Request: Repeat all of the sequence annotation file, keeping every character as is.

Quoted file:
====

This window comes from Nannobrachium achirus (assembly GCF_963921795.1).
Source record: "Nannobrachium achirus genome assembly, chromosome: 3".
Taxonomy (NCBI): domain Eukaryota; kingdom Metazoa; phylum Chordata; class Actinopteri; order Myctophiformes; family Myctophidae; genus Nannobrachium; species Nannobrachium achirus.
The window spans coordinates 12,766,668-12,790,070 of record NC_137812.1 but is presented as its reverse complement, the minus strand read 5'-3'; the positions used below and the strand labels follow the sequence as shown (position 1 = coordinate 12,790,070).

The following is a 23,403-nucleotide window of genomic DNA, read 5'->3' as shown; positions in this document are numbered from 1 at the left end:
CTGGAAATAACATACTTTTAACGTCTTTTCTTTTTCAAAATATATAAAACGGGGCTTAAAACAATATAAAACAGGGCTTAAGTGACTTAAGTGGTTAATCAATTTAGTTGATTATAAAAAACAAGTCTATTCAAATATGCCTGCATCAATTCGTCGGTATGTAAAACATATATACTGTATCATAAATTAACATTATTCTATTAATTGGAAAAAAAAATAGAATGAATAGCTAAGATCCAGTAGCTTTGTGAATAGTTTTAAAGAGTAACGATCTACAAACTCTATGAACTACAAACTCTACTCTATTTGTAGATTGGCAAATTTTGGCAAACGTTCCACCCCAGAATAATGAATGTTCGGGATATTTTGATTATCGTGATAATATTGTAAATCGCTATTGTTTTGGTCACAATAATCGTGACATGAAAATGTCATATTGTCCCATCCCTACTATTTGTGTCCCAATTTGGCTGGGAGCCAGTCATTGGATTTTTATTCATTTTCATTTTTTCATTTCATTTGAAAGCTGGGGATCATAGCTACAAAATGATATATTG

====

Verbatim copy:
This window comes from Nannobrachium achirus (assembly GCF_963921795.1).
Source record: "Nannobrachium achirus genome assembly, chromosome: 3".
Taxonomy (NCBI): domain Eukaryota; kingdom Metazoa; phylum Chordata; class Actinopteri; order Myctophiformes; family Myctophidae; genus Nannobrachium; species Nannobrachium achirus.
The window spans coordinates 12,766,668-12,790,070 of record NC_137812.1 but is presented as its reverse complement, the minus strand read 5'-3'; the positions used below and the strand labels follow the sequence as shown (position 1 = coordinate 12,790,070).

The following is a 23,403-nucleotide window of genomic DNA, read 5'->3' as shown; positions in this document are numbered from 1 at the left end:
CTGGAAATAACATACTTTTAACGTCTTTTCTTTTTCAAAATATATAAAACGGGGCTTAAAACAATATAAAACAGGGCTTAAGTGACTTAAGTGGTTAATCAATTTAGTTGATTATAAAAAACAAGTCTATTCAAATATGCCTGCATCAATTCGTCGGTATGTAAAACATATATACTGTATCATAAATTAACATTATTCTATTAATTGGAAAAAAAAATAGAATGAATAGCTAAGATCCAGTAGCTTTGTGAATAGTTTTAAAGAGTAACGATCTACAAACTCTATGAACTACAAACTCTACTCTATTTGTAGATTGGCAAATTTTGGCAAACGTTCCACCCCAGAATAATGAATGTTCGGGATATTTTGATTATCGTGATAATATTGTAAATCGCTATTGTTTTGGTCACAATAATCGTGACATGAAAATGTCATATTGTCCCATCCCTACTATTTGTGTCCCAATTTGGCTGGGAGCCAGTCATTGGATTTTTATTCATTTTCATTTTTTCATTTCATTTGAAAGCTGGGGATCATAGCTACAAAATGATATATTG